Our research focuses on the development of novel computational techniques to reveal principles of biological systems. Pathogenic bacteria live in complex ecosystems composed of thousands or millions of other microbial and viral species. New methods such as next-generation DNA sequencing enable the state of such systems to be digitised and analysed computationally.
Through metagenomic sequencing and related techniques, information on the state of an entire microbial ecosystem can be measured. Using statistical methods and data mining techniques, such data can be associated to other information about the system, such as patient health status or environmental metadata.
Metagenomics and microbial community profiling
The human body plays host to a complex microbiome composed of 10x more microbial cells than mammalian cells. The composition of this microbiome defines susceptibility to a wide variety of diseases; some microbial communities appear to confer protection from invasive pathogens while others are associated with disease states including diabetes. The Darling group develops novel statistical methods to analyse the species content and gene content of microbial communities. Through collaboration, we apply these statistical tools to characterise microbial communities sampled from the human and other environments.
Phylogenetics, recombination, and modeling gene flow in microbes
Bacteria reproduce clonally, yet occasionally genetic material is transferred from one lineage to another and incorporated into the recipient genome, a process called lateral gene transfer. This form of non-Darwinian evolution appears to happen most frequently among closely related bacteria but can occasionally transfer material among very divergent lineages, an example being the recent spread of antibiotic resistance genes among very diverse bacteria. Ongoing research in Darling's group focuses on developing and refining Bayesian statistical models of gene flow in bacterial populations. These models can be applied for genomic epidemiology, identifying natural selection on specific genes, and characterising basic aspects of microbial population biology.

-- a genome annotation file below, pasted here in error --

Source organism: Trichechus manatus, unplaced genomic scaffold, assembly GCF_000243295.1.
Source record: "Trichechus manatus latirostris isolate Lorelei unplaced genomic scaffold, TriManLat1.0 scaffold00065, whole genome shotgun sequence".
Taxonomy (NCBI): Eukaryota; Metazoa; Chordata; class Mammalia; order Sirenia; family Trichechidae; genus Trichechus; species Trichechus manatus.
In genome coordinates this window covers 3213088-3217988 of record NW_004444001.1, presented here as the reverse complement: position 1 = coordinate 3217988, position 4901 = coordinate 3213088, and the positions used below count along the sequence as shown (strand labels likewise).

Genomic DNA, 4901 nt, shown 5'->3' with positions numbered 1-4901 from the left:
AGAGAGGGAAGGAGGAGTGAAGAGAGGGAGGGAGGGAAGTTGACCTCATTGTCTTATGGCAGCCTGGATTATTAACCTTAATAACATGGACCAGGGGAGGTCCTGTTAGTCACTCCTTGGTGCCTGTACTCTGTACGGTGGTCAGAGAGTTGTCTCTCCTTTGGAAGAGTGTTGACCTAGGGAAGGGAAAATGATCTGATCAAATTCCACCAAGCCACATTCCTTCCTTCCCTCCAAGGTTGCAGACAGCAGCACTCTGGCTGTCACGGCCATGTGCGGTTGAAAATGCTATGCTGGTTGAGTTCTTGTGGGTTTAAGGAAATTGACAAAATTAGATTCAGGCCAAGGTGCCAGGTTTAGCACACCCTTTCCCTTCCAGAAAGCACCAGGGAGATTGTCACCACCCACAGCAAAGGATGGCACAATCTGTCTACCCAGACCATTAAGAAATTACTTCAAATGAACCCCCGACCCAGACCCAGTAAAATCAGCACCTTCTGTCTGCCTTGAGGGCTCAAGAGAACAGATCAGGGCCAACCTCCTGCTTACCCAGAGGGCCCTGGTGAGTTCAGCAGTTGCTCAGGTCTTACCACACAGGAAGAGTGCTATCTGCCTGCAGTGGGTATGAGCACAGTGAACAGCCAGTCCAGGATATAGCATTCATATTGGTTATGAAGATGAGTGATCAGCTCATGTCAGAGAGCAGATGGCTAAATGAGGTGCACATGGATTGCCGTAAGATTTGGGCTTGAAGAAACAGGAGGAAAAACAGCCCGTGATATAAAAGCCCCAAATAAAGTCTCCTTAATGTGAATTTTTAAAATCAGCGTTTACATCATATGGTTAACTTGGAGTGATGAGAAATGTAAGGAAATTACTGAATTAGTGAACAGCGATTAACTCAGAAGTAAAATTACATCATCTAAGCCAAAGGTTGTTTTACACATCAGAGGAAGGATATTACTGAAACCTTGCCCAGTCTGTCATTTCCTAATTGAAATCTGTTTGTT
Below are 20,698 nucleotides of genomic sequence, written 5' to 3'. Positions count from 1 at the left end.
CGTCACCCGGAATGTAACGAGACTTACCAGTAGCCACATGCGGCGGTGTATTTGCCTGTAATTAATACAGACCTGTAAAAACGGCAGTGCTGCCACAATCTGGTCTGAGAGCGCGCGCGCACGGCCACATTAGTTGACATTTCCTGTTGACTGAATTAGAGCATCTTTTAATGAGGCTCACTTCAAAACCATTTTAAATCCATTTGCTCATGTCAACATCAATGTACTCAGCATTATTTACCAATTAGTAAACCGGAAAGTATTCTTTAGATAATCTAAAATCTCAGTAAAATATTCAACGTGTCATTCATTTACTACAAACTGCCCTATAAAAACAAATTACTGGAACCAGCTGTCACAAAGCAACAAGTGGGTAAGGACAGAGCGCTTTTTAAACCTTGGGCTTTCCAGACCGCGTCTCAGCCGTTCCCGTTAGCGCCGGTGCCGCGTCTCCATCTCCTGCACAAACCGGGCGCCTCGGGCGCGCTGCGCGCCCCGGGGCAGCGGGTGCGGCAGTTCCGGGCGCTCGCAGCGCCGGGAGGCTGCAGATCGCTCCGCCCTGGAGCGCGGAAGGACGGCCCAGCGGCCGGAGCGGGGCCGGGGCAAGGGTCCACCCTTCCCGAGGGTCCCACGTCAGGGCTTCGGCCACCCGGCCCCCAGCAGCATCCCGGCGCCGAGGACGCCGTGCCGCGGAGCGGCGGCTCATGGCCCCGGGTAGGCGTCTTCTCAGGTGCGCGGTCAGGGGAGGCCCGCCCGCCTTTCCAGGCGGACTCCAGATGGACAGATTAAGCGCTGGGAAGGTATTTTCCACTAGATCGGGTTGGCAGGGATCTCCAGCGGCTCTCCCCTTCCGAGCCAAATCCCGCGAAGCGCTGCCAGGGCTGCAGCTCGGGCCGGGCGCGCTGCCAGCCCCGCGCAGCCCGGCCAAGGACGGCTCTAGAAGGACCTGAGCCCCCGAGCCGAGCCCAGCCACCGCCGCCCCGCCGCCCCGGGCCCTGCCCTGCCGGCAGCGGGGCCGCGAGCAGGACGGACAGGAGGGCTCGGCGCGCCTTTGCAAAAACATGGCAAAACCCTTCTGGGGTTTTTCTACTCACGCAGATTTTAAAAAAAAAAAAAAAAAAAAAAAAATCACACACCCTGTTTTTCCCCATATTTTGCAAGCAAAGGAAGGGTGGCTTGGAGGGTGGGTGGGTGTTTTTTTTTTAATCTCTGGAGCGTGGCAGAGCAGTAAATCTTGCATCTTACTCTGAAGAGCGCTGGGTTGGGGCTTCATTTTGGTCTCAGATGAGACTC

Sequencing, assembly, and alignment of genomes and metagenomes
New sequencing technologies produce large volumes of data, but new algorithms and protocols are required to efficiently exploit the information present in that data. Work by the Darling group in this area focuses on developing efficient and scalable laboratory protocols and algorithms for de novo assembly of (meta)genomes from Illumina and other new sequencing instruments. We also work on methods to compare genome assemblies using multiple genome alignment.
Phone: +61 2 9514 2232